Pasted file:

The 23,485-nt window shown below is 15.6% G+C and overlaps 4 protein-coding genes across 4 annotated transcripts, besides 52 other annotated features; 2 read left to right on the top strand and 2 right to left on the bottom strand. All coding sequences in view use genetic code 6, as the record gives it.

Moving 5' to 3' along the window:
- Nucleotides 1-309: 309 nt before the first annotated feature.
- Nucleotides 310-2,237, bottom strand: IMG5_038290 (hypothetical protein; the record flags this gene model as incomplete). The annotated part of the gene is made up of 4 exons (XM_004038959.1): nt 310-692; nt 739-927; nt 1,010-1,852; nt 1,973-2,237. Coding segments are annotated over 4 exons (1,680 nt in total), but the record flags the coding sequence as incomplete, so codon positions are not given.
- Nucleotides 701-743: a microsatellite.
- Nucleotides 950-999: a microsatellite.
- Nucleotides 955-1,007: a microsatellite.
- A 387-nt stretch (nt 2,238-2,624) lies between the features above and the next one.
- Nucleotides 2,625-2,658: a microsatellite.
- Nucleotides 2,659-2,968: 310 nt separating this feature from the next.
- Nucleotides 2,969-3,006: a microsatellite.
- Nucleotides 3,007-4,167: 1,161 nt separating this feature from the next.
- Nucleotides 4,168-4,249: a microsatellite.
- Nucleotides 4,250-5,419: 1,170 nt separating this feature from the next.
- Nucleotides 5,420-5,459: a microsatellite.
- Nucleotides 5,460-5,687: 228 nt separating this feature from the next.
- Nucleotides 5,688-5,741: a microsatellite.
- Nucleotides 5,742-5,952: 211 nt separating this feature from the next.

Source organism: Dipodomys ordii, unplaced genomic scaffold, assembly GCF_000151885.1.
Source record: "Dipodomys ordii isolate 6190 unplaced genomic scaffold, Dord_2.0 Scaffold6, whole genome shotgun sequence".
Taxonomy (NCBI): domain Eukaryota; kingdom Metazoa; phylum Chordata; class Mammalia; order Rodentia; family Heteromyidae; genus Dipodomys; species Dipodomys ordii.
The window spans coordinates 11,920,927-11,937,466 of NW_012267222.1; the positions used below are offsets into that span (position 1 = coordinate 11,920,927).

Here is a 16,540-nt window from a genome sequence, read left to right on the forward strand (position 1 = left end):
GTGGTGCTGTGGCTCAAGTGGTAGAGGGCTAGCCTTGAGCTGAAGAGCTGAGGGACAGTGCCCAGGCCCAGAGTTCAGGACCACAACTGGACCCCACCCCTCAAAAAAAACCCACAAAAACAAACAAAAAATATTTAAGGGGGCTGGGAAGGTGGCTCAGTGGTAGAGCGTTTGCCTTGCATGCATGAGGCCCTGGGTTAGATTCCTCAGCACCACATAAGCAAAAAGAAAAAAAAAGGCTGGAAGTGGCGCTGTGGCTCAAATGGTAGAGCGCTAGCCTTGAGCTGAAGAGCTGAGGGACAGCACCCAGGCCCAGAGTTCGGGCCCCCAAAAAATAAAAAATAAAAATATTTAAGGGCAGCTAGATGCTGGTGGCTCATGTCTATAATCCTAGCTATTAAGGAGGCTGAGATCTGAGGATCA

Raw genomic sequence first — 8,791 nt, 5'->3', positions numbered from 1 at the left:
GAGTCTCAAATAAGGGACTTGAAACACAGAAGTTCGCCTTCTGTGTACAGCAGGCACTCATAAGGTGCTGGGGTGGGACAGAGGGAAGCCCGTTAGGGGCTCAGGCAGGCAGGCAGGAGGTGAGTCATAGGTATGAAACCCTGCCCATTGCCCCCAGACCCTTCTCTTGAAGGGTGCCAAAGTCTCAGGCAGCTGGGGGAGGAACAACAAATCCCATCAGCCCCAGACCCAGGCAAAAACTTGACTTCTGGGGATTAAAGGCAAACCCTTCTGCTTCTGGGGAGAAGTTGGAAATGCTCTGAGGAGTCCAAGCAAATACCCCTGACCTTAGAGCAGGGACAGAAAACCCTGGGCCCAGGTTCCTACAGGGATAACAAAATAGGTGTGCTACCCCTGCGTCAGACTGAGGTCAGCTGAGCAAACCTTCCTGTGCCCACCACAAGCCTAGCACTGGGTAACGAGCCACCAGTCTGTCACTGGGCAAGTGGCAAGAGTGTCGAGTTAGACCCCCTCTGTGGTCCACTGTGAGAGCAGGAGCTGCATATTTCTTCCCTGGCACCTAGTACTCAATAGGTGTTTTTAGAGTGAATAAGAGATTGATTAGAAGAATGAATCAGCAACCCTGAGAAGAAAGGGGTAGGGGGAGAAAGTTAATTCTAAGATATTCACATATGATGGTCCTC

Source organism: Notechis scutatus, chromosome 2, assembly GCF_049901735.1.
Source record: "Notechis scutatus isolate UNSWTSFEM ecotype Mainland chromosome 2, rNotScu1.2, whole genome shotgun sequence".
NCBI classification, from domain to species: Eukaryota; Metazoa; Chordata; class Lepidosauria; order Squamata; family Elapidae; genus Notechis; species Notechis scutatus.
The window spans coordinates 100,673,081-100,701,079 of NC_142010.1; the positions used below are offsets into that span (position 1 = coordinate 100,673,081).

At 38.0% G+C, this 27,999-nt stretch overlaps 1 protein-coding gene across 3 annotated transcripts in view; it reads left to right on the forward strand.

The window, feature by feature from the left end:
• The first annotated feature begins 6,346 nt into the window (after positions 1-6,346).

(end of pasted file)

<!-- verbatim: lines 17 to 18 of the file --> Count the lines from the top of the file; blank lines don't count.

- Nucleotides 5,688-5,741: a microsatellite.
- Nucleotides 5,742-5,952: 211 nt separating this feature from the next.